Thereafter, Mary's misidentification as reformed public sinner achieved official standing.

Since then, Mary of Magdala has been portrayed, not as the strong woman leader of the early church that she was, but as a wanton woman and public sinner who, after encountering Jesus, repented and spent the rest of her life in hidden (and hopefully silent) prayer and penitence.

So, basically, the male leaders of our church had become threatened by Marys’ elevated status and they reduced her story to that of a lowly prostitute who Jesus took pity on.

The truth is she was never a prostitute.

Nowhere in scripture is Mary of Magdala identified as a prostitute or public sinner.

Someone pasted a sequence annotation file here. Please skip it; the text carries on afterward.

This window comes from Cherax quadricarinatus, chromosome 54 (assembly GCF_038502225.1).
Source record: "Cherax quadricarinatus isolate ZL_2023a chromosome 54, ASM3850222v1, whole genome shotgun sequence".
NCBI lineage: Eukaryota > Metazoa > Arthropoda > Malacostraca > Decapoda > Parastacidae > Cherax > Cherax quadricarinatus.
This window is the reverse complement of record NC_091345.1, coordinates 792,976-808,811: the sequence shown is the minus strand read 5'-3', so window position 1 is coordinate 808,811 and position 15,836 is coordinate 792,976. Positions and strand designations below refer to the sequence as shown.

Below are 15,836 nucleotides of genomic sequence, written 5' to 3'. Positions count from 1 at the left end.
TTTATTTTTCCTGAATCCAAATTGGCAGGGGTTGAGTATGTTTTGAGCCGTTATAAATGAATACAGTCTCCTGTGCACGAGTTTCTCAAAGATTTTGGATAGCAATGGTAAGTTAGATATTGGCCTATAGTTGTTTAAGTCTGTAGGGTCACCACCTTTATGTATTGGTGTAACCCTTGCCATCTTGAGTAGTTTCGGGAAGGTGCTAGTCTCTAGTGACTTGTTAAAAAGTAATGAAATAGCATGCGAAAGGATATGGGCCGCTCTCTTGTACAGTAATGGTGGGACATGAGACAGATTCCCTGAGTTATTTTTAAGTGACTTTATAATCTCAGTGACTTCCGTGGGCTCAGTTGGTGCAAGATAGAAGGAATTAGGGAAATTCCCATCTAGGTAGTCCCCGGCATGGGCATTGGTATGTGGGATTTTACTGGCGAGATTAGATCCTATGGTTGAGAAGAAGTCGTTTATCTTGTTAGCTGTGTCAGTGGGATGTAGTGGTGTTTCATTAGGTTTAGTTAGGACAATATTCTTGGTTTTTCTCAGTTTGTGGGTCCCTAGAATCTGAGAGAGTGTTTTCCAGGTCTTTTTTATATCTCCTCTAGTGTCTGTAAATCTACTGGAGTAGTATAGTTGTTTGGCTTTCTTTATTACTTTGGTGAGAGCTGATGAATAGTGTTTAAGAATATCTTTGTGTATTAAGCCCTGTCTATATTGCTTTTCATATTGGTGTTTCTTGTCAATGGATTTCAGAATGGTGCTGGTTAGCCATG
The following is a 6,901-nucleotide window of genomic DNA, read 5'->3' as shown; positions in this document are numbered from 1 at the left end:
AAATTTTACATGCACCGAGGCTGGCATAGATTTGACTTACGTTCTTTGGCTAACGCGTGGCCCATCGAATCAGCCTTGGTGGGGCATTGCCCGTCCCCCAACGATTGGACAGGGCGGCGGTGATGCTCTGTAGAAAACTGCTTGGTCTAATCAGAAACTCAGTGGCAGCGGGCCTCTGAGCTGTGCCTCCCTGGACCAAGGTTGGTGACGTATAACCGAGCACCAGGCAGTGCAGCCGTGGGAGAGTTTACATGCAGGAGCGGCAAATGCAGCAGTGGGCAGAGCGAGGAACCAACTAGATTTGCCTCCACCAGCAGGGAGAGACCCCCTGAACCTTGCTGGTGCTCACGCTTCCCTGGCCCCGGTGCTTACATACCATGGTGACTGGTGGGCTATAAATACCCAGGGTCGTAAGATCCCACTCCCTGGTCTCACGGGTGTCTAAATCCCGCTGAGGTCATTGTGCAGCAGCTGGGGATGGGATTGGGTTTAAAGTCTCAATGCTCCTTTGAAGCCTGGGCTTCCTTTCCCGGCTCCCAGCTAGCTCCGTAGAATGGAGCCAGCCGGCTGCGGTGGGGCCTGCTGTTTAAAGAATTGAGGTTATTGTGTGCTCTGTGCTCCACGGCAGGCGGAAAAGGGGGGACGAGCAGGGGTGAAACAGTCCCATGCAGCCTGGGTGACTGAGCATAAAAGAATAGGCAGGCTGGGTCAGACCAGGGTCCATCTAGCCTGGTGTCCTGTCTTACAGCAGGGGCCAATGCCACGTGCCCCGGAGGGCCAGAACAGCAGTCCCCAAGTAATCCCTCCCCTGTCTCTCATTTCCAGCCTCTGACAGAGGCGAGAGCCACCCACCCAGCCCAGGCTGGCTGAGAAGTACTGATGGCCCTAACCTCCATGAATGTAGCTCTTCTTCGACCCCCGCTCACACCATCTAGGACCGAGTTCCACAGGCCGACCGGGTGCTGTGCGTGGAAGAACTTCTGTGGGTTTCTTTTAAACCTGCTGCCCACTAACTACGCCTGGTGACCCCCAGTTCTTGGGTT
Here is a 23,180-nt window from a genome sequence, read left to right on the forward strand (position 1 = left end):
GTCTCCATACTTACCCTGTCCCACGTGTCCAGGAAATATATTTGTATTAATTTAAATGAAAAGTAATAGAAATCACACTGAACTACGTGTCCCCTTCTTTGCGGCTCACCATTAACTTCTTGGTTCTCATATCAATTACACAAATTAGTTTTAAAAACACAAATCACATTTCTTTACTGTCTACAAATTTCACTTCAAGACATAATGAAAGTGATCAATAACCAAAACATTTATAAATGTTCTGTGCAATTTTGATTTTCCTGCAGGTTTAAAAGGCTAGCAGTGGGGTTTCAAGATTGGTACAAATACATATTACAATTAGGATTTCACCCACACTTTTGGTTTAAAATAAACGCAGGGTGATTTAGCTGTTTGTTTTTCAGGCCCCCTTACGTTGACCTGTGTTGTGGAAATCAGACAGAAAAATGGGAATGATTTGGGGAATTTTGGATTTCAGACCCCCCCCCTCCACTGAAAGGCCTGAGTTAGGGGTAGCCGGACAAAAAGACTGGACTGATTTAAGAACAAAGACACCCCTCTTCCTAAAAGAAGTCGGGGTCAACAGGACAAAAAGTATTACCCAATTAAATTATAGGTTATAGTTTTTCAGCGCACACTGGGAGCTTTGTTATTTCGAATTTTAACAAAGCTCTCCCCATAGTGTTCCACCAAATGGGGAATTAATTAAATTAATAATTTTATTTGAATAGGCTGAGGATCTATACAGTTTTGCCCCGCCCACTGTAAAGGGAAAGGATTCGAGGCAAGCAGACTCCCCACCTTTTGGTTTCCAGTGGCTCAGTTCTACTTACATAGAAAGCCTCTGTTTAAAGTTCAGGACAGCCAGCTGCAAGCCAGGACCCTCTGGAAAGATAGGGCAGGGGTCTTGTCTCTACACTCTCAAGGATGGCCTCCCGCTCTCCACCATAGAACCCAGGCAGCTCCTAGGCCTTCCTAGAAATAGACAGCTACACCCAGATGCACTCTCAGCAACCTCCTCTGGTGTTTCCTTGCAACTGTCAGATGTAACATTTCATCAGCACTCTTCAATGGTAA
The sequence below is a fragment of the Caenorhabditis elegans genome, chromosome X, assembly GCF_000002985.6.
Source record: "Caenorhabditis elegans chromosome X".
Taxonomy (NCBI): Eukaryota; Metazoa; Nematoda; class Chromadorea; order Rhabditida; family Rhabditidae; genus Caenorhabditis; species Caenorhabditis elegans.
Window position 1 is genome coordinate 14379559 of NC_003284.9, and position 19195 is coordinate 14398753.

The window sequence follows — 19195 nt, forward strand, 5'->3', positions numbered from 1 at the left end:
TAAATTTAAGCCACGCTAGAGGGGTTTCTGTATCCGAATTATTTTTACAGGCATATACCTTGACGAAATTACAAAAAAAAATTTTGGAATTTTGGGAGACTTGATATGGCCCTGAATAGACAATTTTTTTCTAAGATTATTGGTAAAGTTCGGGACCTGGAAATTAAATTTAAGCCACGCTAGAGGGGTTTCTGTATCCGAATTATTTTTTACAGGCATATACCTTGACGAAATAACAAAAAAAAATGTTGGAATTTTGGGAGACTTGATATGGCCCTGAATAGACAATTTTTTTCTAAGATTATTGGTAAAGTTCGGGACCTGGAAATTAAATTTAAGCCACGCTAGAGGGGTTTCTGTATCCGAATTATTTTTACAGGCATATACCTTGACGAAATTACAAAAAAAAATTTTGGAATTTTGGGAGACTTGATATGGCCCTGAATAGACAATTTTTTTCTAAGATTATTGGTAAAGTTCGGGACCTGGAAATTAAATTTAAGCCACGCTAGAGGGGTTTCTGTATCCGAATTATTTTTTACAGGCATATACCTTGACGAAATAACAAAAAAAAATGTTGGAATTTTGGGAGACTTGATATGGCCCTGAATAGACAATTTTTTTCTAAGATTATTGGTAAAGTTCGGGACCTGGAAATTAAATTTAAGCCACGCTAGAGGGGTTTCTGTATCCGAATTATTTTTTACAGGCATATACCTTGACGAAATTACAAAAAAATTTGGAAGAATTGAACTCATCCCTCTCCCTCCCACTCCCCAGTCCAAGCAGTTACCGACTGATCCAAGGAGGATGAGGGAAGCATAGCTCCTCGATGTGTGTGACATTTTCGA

Luke's gospel tells us that "seven demons had gone out of her." (Luke 8:1-2)

This meant only that Mary had been cured of a serious illness, not that she was sinful.

According to biblical scholars, illness was commonly attributed to the work of evil spirits, not sinfulness, and the number seven symbolized that her illness was either chronic or very severe.

Jesus cured Mary of a serious illness and after that, she became one of his most devoted followers and disciples. Period.

The portrayal of Mary of Magdala as a repentant prostitute has overshadowed her true role in the early Church and has contributed to the marginalization of women in the Church throughout the centuries and even to this day.

So, let us proclaim and celebrate St. Mary of Magdala as the great woman of God that she was.

May we be strengthened and motivated by her faith, her example, and her witness.

May St. Mary of Magdala become the same inspiring role model for us today that she was for the early Christians of the first century.